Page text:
A recent headline in the newspaper caught my eye: "City High School's downtown block party celebrates youth."

Ah, youth. What wouldn't I sacrifice to once again celebrate my youth? I'd give away my dollhouse, my favorite outfit, my favorite painting. I'd do anything except go to the gym.

Do young folks realize what a gift a young, vibrant, energetic body is? Remember when you leaped out of bed each morning as if you'd been shot out of a cannon? Getting out of bed now could pass for a comedic routine. I sit on the edge of the bed for a few minutes to ensure I don't get dizzy and literally fall off. Then my old bones struggle toward the bathroom.

I look in the mirror and feel like a 17-year-old trapped in the body of a decrepit stranger. Staring at the lines on my face I understand why explorers searched for the Fountain of Youth. Sometimes I shout, "Get me out of this ancient body!" That startles Charlie and Toots, my dogs. Embarrassed for me, they look away.

Years ago I lived in Manhattan Beach, Calif., one of the world's playgrounds. My friend and I would bound out of bed, put on shorts and T-shirts and stretch a few times before jogging down to the beach to run for three or four miles with the rim of the Pacific Ocean as our guide.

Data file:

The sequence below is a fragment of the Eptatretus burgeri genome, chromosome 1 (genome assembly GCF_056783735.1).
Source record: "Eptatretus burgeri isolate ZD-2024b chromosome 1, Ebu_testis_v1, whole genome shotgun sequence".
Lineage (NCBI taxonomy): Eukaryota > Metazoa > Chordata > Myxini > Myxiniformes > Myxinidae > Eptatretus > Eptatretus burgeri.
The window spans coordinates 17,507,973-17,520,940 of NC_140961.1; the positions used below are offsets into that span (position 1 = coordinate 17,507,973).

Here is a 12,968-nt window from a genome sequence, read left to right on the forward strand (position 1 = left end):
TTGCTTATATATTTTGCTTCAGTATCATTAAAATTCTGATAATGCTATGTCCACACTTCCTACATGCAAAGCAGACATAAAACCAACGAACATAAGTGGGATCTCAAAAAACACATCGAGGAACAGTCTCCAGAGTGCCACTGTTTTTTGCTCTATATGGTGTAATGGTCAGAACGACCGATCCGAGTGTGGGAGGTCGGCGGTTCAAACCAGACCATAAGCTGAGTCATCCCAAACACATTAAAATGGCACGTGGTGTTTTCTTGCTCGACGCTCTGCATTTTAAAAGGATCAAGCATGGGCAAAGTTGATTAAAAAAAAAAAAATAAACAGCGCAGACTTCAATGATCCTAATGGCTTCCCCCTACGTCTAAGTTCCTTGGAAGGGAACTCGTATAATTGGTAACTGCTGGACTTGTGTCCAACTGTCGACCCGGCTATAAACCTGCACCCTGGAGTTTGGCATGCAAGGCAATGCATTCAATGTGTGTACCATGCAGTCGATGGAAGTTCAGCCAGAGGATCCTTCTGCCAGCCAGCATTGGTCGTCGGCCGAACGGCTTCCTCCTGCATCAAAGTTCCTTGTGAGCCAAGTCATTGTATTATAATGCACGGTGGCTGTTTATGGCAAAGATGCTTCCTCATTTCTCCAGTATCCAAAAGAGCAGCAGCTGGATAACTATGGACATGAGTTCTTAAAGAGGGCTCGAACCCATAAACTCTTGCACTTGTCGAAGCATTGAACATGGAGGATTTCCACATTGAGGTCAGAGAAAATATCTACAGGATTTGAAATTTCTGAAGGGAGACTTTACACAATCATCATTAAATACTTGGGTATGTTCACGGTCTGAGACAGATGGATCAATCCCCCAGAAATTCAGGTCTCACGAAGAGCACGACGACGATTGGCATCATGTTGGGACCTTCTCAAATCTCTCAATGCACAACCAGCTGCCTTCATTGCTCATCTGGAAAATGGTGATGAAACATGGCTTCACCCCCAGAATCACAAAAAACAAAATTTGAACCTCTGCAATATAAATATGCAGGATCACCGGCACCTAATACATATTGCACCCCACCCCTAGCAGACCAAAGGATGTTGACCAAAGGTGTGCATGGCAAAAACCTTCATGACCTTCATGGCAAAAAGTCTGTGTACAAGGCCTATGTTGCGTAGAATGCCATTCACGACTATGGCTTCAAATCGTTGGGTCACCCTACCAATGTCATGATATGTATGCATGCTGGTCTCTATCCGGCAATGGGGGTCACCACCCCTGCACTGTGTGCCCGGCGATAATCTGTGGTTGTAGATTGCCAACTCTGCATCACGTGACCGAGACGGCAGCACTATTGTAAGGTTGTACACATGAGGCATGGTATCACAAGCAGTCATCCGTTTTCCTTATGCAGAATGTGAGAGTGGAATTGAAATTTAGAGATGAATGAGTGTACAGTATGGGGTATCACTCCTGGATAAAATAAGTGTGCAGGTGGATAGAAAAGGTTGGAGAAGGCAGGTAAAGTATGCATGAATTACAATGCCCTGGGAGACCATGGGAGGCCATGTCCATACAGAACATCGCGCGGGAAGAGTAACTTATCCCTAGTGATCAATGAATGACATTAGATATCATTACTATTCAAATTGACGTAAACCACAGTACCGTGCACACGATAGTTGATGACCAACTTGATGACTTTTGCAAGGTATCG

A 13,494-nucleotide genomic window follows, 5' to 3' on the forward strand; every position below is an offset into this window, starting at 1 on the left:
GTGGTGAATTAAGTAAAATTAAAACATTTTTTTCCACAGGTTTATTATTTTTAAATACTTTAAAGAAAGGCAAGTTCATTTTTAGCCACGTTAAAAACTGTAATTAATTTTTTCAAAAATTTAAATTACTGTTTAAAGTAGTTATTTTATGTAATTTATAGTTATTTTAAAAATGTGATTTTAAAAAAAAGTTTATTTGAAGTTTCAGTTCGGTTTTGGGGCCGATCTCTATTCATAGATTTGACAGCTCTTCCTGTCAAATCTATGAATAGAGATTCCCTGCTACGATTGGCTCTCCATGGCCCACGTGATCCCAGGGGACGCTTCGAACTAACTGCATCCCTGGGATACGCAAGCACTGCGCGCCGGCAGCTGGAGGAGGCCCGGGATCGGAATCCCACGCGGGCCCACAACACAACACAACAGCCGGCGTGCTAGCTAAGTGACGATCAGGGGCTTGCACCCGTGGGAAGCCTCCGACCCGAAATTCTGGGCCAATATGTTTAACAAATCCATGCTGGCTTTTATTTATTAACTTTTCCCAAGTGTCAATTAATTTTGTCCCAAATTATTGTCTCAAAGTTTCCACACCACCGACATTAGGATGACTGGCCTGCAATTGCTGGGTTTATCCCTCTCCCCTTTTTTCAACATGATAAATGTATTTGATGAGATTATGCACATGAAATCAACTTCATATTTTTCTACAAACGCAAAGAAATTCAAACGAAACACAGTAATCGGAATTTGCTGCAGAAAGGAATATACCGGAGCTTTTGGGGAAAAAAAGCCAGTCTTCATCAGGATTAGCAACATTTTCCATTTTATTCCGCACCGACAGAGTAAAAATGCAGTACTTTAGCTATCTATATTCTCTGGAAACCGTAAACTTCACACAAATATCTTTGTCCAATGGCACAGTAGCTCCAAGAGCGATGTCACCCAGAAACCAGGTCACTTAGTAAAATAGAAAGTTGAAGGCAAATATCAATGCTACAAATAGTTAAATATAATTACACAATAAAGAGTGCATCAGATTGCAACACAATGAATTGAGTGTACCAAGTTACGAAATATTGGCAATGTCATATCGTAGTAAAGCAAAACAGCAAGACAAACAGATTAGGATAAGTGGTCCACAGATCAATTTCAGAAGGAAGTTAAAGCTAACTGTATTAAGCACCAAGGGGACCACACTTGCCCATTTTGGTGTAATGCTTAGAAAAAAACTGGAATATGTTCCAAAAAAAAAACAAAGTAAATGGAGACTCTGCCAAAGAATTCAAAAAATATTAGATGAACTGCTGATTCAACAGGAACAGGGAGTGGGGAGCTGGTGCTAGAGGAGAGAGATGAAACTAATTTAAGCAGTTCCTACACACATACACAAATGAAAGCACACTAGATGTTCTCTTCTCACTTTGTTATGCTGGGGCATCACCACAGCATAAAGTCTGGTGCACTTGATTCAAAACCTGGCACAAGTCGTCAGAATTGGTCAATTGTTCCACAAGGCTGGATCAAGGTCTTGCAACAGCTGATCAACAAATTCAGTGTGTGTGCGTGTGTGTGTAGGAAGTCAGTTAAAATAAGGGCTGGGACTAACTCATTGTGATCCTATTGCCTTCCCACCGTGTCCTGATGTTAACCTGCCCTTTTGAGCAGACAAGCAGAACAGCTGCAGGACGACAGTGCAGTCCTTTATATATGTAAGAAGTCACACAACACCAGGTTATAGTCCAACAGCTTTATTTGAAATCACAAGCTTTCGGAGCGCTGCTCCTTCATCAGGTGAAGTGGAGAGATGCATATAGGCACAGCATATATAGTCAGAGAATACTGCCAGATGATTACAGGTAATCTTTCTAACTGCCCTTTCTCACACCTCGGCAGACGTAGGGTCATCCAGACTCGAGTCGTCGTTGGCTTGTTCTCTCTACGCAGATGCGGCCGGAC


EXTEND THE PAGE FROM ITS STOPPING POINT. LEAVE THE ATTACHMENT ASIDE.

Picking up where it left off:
Those days are long gone. Walking my dogs for half an hour feels like I climbed Mount Everest.

I loved to play golf. It meant nothing to tee off at 7 in the morning, play 18 holes, then go out dancing in the evening. These days by the time I get through the seventh hole I'm hoping the paramedics are within calling distance.

Making the leap from raving beauty to just raving is disparaging. Twenty years ago when my first novel, "Kiss My Tattoo," was published, I posed for a publicity shot sitting on a motorcycle. Now I'd probably have trouble swinging my leg over the seat to sit on the bike.

I loved wearing high-heeled shoes. Thinking of days gone by, I recently bought a pair of three-inch heels. I wore them for a couple of hours. The next day I was limping. The doctor said, "You've sprained your ankle." I couldn't believe it.

On the other hand, one advantage of living the geriatric life happens the first Wednesday of the month. I discovered this one day when Fry's was remarkably crowded with customers with white hair or no hair. Why were so many senior citizens buying groceries as if they anticipated being trapped in their homes for weeks? Was I unaware of a catastrophe approaching Tucson? A tsunami? A tornado?

With fear in my heart, I asked the produce guy what was going on. His eyebrows shot up as if he wondered what planet I'd been living on. With patience and demeanor reserved for the elderly, he explained, "Today is the first Wednesday of the month. Seniors get 10 percent off their groceries."

Ah, now I understood. So I grabbed huge supplies of things I really needed, like green olives and anchovies. Ten percent is 10 percent.

Another perk of being elderly is the senior discount at the movies. What could be more exciting? Being retired also allows me the privilege of belonging to a morning book club. We get together once a month to discuss the book we'd chosen to read. If I didn't get through the book because my attention span has waned with age, I get the gist of it from the discussion.

If any of you out there have an opinion as to whether you're enjoying the Golden Years or just enduring the Rusty Years, feel free to drop me a line.

Email Alexis Powers at northwest@azstarnet.com